Multiple studies conducted on mice and men show cardiovascular exercise can create new brain cells (neurogenesis) and improve overall brain performance. Studies suggest a tough workout increases levels of brain-derived protein in the body, which is believed to help with decision making, higher thinking, and learning. 

Supporting recovery 

Routine physical activity during treatment and recovery will help reintroduce natural levels of endorphins into the system. This helps with feeling better, but it also reteaches the body that it is capable of regulating its own brain chemistry and mood in healthy, natural ways.

We all deserve time to rest and recharge so we can be our best. I urge everyone to prioritize their own mental health and wellbeing. We won’t be effective in helping others unless we first take care of ourselves. 

Andrea Brooks is Chief Program Officer for the City of Philadelphia Department of Behavioral Health and Intellectual disAbility Services (DBHIDS), where she oversees the Division of Behavioral Health.

Improving Transgender Mental Health Through Education, Awareness, and Support

The Golden Globe-winning television series Pose depicts the diversity, strength, and exuberance of the transgender (trans) community. Its popularity has helped viewers understand the real-life challenges of its characters and cast.

While Pose and other media are raising the profile of trans actors, too many trans people continue to face struggles that can impact both their mental and physical health. As we recognize the International Transgender Day of Visibility on March 31, we must work to dismantle the barriers to health that many trans people still face.

According to recent Centers for Disease Control and Prevention (CDC) estimates, 27.9 percent of Americans surveyed between December 29, 2021 and January 10, 2022 reported symptoms of anxiety disorder. However, among people identifying as transgender, the figure was nearly double — 50.4 percent. And according to the 2015 United States Transgender Survey (USTS), Black transgender individuals are eight times more likely to report psychological distress than the general population. Additionally, more than 30 percent of Black transgender individuals report negative experiences when seeking health care.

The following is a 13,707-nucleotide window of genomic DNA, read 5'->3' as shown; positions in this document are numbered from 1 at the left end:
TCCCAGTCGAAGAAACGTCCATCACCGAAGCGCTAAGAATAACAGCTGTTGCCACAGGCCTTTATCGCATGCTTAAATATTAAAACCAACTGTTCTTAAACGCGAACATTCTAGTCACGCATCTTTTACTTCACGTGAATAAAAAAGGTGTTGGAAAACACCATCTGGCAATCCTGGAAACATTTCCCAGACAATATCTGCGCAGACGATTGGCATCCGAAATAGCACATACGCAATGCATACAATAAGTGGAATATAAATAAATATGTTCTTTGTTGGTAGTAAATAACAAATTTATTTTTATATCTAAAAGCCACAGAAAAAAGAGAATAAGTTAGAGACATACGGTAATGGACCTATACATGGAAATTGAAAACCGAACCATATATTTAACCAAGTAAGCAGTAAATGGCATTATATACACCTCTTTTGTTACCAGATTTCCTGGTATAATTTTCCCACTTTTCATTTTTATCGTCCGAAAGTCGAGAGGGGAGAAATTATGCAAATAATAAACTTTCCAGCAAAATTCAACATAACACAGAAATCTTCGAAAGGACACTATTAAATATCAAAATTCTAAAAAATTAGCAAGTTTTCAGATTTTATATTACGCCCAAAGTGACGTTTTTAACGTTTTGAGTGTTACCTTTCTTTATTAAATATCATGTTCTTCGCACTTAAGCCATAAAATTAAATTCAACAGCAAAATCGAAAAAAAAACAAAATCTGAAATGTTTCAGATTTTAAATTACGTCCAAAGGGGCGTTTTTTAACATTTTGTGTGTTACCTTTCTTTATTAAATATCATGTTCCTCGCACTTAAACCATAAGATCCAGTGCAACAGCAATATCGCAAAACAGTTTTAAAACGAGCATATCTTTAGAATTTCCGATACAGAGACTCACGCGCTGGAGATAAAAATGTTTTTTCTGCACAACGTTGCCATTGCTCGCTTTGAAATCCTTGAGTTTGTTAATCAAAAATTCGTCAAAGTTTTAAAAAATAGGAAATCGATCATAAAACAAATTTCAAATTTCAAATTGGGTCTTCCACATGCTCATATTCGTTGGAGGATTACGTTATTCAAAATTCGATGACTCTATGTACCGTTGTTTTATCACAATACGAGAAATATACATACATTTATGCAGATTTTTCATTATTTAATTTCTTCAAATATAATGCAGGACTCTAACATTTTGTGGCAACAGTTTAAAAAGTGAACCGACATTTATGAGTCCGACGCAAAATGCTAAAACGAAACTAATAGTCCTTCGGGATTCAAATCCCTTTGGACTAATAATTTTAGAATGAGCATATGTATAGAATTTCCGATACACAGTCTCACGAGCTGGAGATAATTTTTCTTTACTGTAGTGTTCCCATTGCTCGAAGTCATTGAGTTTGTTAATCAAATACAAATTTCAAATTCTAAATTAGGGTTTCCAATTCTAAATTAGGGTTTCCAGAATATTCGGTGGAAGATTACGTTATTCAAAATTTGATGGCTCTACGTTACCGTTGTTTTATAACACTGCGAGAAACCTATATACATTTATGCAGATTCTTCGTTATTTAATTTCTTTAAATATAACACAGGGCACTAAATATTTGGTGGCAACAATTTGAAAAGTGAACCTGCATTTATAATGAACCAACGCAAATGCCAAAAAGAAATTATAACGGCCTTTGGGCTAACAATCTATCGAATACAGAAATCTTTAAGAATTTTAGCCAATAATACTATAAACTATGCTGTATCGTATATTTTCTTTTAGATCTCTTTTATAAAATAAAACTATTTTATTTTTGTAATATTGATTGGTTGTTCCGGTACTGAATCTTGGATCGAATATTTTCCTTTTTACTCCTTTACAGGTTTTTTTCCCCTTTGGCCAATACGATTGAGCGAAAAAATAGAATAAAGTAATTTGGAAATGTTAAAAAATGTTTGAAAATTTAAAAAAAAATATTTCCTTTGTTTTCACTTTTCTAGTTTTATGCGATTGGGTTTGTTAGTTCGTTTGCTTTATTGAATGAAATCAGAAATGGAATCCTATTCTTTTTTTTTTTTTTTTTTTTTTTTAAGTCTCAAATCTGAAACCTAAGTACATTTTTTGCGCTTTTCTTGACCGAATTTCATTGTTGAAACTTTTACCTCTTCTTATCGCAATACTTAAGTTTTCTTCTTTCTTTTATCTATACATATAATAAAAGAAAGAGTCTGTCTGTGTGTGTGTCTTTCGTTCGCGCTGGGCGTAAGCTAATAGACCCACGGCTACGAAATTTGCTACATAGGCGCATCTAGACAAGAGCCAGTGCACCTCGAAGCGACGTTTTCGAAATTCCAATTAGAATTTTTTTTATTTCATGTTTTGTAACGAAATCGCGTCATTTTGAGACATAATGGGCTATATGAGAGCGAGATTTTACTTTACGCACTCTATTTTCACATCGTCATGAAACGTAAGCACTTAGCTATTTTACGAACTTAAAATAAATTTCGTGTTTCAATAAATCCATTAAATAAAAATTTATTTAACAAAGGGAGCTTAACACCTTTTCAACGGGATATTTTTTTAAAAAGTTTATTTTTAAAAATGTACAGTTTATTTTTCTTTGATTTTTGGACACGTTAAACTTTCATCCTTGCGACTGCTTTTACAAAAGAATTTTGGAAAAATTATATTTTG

A History of Discrimination

Transgender individuals can be challenged to find meaningful employment because of discrimination on several levels, says Lisa Phillips, LCSW, (pronouns they/them). Philips is the lead therapist at Morris Home, a residential drug and alcohol facility in Southwest Philadelphia for transgender people facing chronic homelessness. For example, they may lack appropriate documentation (a legal name change can be expensive), which can create barriers to finding both employment and safe housing, Phillips says.

These difficulties, combined with stigmatization and higher-than-average rates of violence toward transgender individuals, cause financial and social hardship and lead to higher rates of homelessness and substance abuse.

A Health Care Challenge

It was only in 2019 that the World Health Organization removed “transsexualism” as a designated mental disorder and coined the term “gender incongruence” as a classification in the category of sexual health problems. Another challenge that trans people face is access to gender-affirming mental health providers, Phillips says.

Clinicians unfamiliar with working with transgender people can perpetuate harm by misgendering them or making assumptions about a person’s lived experience. Some transgender individuals have been rejected by their families and feel isolated; some cisgender clinicians may not be checking for such issues or assessing appropriately.

Clinicians who are unfamiliar with the transgender experience may overemphasize gender identity when the real medical issue is something else, like depression or an eating disorder. Phillips notes, “A lot of times, when a transgender person is going to see a medical provider, the burden falls on the client to educate the clinician about their experience. That can create mental stress and detract from the quality of care.”

And making a gender-affirming transition can be a lengthy and expensive process. “For trans people that medically transition, there is a great deal of gatekeeping and limited resources, especially for trans communities in more rural or conservative areas,” they say.

A Diverse and Vibrant Community

On the International Transgender Day of Visibility, Phillips encourages people to educate themselves by reading about and listening to the trans community on social media and other sources.

“We have a lot to learn from trans people,” they add. “Trans communities have found creative and brilliant ways to survive, thrive, and create spaces of safety and joy in a culture that has actively sought to exclude trans experiences.”

If You Need Help

The Trans Lifeline provides peer support at 1-877-565-8860. For more information about depression, self-care strategies, and where to find help, visit

If you, or someone you know, is in immediate distress or is thinking about hurting themselves, call the National Suicide Prevention Lifeline toll-free at 1-800-273-TALK (8255). You also can text the Crisis Text Line (HELLO to 741741) or use the Lifeline Chat on the National Suicide Prevention Lifeline website.